Prior to March 2020, the number of bankruptcies filed in the U.S. had been flat for the past few years and on the decline compared to 5-years prior. In fact, reported 486,149 Chapter 7 & 11 bankruptcies (April 1, 2019 – March 31, 2020) compared to 530,774 (April 1, 2015 – March 31, 2016) which is a 9% improvement over the 5-years prior.

Unfortunately, the financial impacts of the COVID-19 pandemic have put stress on businesses of all sizes and types unlike anything we’ve seen in the past century. The US government’s intervention to help business owners through the SBA Economic Injury Disaster Loan program and PPP loans have served as a strong bridge to keep employees on payroll and help businesses weather the sharp decline in revenue and profits. However, a pandemic and financial downturn of this magnitude will continue to have long-term impacts on many business owners and their company’s future health, unfortunately leading to likely increases in the number of Chapter 7 and Chapter 11 bankruptcies filed. 

Chapter 7 bankruptcies are by far the most common type filed and occur when a business can no longer be supported by the income the company generates; for every Chapter 11, there are 50 Chapter 7s filed. A Chapter 7 bankruptcy creates a liquidation event whereby assets are sold at auction or as part of a going concern in order to convert the tangible property into cash to then pay off the business owners’ debts  owed to creditors and lenders. Ultimately, the creditors care most about the fair market value of the assets to make them whole. Leveraging an expert business appraiser is helpful to all parties concerned in a Chapter 7 bankruptcy, particularly as it relates to asset values, disputes over the value of the company as a whole and fairness of value opinions relative to the claims of creditors and lenders seeking settlement and the any subsequent balances remaining that could be returned to the owners of the company.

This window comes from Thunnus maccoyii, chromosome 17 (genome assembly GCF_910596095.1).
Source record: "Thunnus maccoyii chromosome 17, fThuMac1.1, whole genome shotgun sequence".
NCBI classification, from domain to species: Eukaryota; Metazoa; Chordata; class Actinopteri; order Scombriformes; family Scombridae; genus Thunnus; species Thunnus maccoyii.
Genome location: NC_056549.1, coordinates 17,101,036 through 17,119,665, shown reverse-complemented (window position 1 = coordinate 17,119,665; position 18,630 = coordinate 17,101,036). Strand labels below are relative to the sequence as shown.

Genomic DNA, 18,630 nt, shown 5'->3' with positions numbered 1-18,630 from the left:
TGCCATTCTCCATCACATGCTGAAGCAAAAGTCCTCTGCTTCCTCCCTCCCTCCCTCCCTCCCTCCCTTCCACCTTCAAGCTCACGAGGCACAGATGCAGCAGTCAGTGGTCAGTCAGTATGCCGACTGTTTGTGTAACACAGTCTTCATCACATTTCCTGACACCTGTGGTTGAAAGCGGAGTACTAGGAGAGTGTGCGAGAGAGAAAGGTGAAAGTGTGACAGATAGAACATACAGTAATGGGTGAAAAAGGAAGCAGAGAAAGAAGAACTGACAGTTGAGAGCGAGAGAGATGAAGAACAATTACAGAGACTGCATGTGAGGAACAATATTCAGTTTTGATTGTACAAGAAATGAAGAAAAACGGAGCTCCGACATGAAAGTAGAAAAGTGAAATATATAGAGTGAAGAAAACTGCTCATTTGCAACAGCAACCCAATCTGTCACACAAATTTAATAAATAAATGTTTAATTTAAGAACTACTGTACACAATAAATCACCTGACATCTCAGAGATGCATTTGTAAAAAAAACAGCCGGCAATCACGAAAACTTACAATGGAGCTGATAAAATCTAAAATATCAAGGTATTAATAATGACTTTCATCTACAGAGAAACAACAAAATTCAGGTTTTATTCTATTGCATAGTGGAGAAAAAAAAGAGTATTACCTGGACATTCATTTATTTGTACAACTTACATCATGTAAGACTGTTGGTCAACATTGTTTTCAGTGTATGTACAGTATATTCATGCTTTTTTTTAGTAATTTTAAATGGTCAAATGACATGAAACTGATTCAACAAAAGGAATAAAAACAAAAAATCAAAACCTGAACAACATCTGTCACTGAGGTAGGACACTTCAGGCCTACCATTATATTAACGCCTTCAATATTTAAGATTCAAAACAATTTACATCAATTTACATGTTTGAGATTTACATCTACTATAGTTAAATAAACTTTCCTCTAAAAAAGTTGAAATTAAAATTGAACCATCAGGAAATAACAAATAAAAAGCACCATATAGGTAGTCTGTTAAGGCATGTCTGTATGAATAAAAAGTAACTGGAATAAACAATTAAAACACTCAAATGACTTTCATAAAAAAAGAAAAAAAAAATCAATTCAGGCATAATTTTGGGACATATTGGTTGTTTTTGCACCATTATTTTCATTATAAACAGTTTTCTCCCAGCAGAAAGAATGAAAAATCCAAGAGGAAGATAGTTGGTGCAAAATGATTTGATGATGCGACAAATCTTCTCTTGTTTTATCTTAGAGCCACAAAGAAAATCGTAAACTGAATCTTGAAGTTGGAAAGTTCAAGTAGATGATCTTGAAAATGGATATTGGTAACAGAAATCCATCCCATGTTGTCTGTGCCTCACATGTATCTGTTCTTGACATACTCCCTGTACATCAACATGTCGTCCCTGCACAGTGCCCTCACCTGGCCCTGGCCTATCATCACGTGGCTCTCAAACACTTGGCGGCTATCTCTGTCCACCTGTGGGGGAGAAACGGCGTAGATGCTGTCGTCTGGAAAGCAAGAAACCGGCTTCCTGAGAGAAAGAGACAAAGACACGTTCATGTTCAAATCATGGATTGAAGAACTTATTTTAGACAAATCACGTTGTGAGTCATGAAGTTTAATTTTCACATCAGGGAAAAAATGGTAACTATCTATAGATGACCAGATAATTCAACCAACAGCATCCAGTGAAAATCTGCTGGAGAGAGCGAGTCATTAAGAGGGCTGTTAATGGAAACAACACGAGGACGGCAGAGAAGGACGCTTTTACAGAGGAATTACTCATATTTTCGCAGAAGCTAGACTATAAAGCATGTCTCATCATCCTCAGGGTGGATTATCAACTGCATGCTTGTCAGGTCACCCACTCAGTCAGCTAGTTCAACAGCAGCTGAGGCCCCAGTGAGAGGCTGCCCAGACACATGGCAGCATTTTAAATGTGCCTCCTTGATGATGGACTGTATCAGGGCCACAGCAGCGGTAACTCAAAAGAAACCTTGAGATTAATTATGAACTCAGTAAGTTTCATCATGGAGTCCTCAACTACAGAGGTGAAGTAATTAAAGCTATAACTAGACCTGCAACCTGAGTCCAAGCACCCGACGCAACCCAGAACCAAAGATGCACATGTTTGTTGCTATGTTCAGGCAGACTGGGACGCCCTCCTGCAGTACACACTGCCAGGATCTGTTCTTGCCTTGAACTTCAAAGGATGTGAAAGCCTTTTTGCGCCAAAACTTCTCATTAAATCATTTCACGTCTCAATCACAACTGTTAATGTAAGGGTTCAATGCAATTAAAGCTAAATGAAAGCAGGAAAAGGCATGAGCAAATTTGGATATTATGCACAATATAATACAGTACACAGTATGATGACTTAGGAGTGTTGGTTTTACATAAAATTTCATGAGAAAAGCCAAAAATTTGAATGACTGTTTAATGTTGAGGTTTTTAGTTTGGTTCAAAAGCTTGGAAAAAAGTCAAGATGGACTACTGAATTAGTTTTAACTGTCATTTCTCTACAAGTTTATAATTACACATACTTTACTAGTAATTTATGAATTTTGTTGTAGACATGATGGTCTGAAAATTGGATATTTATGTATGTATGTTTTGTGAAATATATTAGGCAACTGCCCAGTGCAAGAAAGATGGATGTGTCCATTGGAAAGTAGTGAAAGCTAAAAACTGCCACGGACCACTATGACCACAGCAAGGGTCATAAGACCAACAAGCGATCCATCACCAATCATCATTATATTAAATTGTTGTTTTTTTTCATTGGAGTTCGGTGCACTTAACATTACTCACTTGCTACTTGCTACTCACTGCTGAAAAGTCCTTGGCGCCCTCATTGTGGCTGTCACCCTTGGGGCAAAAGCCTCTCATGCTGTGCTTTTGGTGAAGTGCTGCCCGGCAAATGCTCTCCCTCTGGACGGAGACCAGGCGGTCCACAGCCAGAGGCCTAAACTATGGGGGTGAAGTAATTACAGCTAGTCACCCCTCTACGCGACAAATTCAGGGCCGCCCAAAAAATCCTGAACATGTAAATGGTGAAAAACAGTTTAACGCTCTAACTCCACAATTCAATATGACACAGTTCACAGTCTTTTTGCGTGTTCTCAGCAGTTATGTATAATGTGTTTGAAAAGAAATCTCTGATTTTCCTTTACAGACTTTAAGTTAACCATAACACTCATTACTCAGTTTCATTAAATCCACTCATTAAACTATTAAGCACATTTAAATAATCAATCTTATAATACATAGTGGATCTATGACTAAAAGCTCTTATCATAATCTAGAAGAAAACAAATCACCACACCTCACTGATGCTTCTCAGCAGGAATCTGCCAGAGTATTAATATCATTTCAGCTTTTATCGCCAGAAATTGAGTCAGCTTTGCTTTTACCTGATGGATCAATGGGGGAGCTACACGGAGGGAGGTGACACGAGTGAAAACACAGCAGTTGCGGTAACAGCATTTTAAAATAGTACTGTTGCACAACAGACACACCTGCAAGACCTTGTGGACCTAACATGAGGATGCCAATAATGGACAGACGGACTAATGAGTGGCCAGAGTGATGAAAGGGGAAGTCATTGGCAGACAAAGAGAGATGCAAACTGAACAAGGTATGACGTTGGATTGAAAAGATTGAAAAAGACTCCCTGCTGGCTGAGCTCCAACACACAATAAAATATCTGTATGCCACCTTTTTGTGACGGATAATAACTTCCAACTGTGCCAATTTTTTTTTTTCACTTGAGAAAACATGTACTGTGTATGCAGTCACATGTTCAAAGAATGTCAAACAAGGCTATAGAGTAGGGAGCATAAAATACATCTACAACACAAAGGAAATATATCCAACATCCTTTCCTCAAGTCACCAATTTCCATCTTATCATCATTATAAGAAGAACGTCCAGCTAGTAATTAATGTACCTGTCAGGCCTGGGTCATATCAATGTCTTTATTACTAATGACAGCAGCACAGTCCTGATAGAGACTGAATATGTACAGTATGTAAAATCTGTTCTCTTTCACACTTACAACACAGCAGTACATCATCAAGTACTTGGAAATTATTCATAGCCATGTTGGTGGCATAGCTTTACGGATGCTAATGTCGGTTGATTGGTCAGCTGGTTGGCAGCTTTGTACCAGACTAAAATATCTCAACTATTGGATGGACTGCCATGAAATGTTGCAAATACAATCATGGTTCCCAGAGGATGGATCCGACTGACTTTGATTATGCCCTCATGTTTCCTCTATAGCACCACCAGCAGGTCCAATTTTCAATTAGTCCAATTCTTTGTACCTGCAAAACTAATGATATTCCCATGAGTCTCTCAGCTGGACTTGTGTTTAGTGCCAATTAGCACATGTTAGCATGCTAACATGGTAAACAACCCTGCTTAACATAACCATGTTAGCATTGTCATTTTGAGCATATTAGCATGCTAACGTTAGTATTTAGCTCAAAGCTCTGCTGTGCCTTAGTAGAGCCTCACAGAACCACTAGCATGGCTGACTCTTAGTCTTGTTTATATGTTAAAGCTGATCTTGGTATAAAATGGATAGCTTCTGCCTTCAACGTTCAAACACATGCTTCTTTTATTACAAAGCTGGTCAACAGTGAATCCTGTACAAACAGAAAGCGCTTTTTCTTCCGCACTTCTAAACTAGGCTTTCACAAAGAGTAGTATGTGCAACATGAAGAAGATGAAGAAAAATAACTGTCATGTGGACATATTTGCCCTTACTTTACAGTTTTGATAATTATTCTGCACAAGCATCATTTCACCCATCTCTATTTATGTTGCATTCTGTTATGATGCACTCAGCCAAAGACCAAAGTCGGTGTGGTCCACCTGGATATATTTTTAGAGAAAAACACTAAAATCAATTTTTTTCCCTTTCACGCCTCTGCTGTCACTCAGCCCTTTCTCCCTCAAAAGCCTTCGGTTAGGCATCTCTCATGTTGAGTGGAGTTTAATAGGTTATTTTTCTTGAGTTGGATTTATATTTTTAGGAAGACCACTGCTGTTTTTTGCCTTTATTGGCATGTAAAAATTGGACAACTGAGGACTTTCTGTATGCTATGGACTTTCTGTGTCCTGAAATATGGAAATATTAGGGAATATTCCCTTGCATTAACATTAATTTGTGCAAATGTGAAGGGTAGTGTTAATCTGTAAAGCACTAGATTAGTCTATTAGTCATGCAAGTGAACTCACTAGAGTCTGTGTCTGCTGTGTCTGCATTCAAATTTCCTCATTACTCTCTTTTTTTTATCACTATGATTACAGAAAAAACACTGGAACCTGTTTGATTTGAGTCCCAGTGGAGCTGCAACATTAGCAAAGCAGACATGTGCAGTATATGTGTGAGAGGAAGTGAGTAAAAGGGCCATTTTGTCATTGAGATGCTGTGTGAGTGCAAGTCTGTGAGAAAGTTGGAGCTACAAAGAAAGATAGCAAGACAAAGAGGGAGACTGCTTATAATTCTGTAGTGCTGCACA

Chapter 11 bankruptcies are different than Chapter 7 liquidation or wind downs as the business is voluntarily reorganized by its owners to continue its operations. There are typically three difference outcomes as part of a Chapter 11 bankruptcy.  These includereorganization, dismissal or conversion to a Chapter 7 bankruptcy. The most common scenario is for the business owner (aka “debtor”) to file a plan to reorganize the business with the bankruptcy court which allows the debtor to maintain control of the business (aka “debtor in possession”) acting as the fiduciary.  In some cases, the court may appoint a trustee or administrator to help govern the process with the owner. During the process, the debtor in possession (or trustee) has many responsibilities including but not limited to accounting for property, evaluating and responding to claims, filing monthly operating reports and other court ordered requirements. The debtor also likely has the right to hire key advisors to ensure the accuracy and legitimacy of their requirements, such as lawyers, appraisers, auctioneers, accountants, etc. These fiduciary responsibilities are foundational for the debtor in possession to meet the court’s requirements, fulfill the claims made by its creditors and ensure a fair and equitable outcome to meeting its outstanding financial obligations with secured and unsecured lenders. Ultimately, if the judge approved the reorganization and if the debtor’s creditors all agree without objection or filed petitions, the plan can be approved. 

Below are more comprehensive resources on Chapter 7 and Chapter 11 bankruptcies and the importance of leveraging a qualified business appraiser as part of your group of trusted advisors while navigating the bankruptcy process. 

Chapter 7 Bankruptcy Basics

COVID-19: Rethinking Chapter 11 Bankruptcy Valuation Issues in the Crisis

Chapter 11 Bankruptcy Basics

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